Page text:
A deciduous tree up to 25 ft high, of loose, graceful habit; young shoots long, slender, at first closely covered with grey down, becoming glabrous later. Leaves ovate to lanceolate in main outline, but usually deeply lobed, the pointed or bluntish lobes numbering three to seven, basal leaves of shoot often entire, apex of leaf pointed, sometimes slenderly so, base narrowly wedge-shaped to truncate, 11⁄4 to 31⁄2 in. long, 3⁄4 to 2 in. wide, both surfaces slightly downy at first, but the upper one becoming quite glabrous, the lower one remaining more or less downy on the midrib and veins, margins slightly toothed; leaf-stalk slender, downy, 3⁄4 to 11⁄2 in. long. Flowers six to eight together in corymbs terminating short leafy spurs, opening in May; each flower is 3⁄4 to 1 in. wide, borne on a slender downy stalk 3⁄4 to 1 in. long; petals creamy white; calyx-tube bell-shaped, the lobes awl-shaped, the whole clothed with grey down. Fruits obovoid to globose, 3⁄8 to 5⁄8 in. long, pendulous, yellow, flushed deeply with scarlet on the sunny side, the calyx fallen away from the top. Bot. Mag., t. 8948.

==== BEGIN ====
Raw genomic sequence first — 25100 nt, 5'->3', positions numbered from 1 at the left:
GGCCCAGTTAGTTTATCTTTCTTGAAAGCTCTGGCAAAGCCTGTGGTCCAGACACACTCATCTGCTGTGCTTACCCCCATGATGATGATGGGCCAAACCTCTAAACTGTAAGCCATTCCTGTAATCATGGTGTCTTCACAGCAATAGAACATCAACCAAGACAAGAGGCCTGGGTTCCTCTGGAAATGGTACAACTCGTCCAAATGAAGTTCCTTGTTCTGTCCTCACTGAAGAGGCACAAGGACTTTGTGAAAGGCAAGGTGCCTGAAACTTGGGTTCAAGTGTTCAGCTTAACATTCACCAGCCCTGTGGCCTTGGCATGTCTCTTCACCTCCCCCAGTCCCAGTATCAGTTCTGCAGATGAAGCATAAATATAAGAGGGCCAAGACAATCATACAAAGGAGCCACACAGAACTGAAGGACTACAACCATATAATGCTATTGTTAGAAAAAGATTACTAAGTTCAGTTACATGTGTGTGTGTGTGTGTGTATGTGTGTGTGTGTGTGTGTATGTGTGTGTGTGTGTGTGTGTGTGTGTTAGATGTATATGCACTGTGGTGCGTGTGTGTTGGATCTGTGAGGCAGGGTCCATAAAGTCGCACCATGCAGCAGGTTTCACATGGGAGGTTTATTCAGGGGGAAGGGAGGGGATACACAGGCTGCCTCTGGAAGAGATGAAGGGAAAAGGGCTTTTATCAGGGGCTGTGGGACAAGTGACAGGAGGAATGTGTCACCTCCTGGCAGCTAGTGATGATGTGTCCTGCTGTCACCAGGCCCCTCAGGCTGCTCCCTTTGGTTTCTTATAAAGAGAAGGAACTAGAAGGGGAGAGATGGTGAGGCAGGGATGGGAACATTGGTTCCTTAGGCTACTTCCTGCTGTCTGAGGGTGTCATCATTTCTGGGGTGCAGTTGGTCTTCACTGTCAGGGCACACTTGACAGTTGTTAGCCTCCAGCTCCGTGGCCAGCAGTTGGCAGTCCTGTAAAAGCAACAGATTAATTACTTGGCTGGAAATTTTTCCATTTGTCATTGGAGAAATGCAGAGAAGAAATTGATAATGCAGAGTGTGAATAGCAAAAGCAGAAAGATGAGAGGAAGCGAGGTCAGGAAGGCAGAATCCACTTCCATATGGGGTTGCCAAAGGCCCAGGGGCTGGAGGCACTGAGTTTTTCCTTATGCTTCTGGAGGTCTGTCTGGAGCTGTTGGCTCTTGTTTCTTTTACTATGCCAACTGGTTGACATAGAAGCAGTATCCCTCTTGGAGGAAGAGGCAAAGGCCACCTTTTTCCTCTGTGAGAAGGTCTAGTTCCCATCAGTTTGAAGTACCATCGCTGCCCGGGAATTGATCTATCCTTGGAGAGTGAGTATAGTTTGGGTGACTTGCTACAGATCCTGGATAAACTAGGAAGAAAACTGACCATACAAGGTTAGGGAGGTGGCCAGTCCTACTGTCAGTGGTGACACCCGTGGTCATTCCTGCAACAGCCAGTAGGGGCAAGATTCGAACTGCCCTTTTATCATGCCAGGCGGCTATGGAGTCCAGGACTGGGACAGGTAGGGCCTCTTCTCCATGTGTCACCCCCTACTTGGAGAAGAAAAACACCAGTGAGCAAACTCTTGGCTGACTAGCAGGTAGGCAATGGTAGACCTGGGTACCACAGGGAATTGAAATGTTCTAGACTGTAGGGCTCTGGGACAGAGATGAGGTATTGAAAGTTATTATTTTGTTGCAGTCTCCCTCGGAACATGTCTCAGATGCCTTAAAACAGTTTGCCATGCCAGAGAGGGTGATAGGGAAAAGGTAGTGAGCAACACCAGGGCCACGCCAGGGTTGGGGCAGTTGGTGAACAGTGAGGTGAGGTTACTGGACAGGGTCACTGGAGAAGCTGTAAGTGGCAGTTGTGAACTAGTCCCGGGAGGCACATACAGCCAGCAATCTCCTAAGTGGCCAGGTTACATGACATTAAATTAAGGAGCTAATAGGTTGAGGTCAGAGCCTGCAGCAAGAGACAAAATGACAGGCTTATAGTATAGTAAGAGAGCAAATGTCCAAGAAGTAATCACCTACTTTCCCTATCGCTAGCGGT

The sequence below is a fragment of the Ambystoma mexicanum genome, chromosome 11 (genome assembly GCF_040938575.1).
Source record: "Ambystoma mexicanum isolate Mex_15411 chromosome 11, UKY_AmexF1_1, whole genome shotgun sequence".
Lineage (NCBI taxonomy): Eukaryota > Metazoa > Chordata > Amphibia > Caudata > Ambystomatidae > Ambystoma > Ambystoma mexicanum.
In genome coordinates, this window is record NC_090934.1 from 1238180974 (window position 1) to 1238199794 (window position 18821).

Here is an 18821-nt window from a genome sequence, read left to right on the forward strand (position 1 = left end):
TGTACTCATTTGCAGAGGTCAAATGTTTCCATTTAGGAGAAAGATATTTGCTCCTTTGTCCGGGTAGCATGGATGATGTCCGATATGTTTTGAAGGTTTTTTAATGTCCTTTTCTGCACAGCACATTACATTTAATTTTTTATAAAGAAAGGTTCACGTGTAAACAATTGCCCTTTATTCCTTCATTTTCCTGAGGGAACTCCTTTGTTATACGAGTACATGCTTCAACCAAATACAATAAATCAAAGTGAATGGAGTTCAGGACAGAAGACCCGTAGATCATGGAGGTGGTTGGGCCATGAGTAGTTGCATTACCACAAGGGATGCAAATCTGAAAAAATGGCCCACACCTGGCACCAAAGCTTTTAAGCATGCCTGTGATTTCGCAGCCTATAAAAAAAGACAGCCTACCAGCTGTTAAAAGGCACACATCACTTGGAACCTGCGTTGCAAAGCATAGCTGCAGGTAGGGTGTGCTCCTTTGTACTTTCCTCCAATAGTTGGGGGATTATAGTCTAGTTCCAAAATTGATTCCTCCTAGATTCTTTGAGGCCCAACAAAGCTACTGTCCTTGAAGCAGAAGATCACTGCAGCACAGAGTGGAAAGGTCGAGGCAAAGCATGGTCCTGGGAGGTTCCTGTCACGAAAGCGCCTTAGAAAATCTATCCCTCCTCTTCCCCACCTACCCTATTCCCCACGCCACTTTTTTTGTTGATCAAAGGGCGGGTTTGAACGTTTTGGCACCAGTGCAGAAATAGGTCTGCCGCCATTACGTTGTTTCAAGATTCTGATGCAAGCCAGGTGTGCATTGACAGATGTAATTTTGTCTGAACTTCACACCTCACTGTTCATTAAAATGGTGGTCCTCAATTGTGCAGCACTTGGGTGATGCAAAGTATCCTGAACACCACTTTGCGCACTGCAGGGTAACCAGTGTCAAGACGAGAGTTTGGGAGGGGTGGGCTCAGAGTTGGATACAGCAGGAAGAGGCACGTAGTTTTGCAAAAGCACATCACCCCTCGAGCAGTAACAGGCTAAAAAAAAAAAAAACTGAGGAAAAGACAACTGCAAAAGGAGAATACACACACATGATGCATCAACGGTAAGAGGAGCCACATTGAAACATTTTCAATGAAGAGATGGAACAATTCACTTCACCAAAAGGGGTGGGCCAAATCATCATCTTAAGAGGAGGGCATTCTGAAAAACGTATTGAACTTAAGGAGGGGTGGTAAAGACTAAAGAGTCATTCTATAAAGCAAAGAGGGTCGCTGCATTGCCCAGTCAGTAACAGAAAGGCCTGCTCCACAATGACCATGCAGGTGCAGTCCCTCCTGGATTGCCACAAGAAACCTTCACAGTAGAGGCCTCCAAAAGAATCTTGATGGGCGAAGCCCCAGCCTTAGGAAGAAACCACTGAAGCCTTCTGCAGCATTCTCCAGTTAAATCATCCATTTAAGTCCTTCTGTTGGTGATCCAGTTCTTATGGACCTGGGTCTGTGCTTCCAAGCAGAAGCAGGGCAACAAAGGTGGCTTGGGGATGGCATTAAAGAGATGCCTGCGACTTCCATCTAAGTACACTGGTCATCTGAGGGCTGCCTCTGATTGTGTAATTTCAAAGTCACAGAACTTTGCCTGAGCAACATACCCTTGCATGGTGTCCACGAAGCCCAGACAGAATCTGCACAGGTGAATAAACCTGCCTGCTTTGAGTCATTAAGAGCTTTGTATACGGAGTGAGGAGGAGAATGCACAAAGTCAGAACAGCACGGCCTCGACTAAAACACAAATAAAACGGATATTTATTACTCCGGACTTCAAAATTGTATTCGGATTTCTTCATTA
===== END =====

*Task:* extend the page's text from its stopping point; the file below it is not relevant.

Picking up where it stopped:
Native of W. Szechwan, China; introduced by Wilson for Messrs Veitch in 1904. This is a very beautiful addition to cultivated crabs, uniting a graceful habit with exquisite colouring of fruit. It is in its highest beauty in September and October. Miss Willmott showed it at Westminster in October 1919, when it was given an Award of Merit.
M. transitoria (Batal.) Schneid. Pyrus transitoria Batal. – This species, under which Rehder originally placed M. toringoides as a variety, is also in cultivation. It has more downy, shorter leaves (up to 2 in. or so long) with narrower, deeper lobes, and rarely are the leaves entire. The calyx-lobes are usually shorter and more triangular, and the fruits are smaller (up to about 3⁄8 in. long). Native of N.W. China; introduced by Purdom from Kansu. It makes a more slender tree than M. toringoides.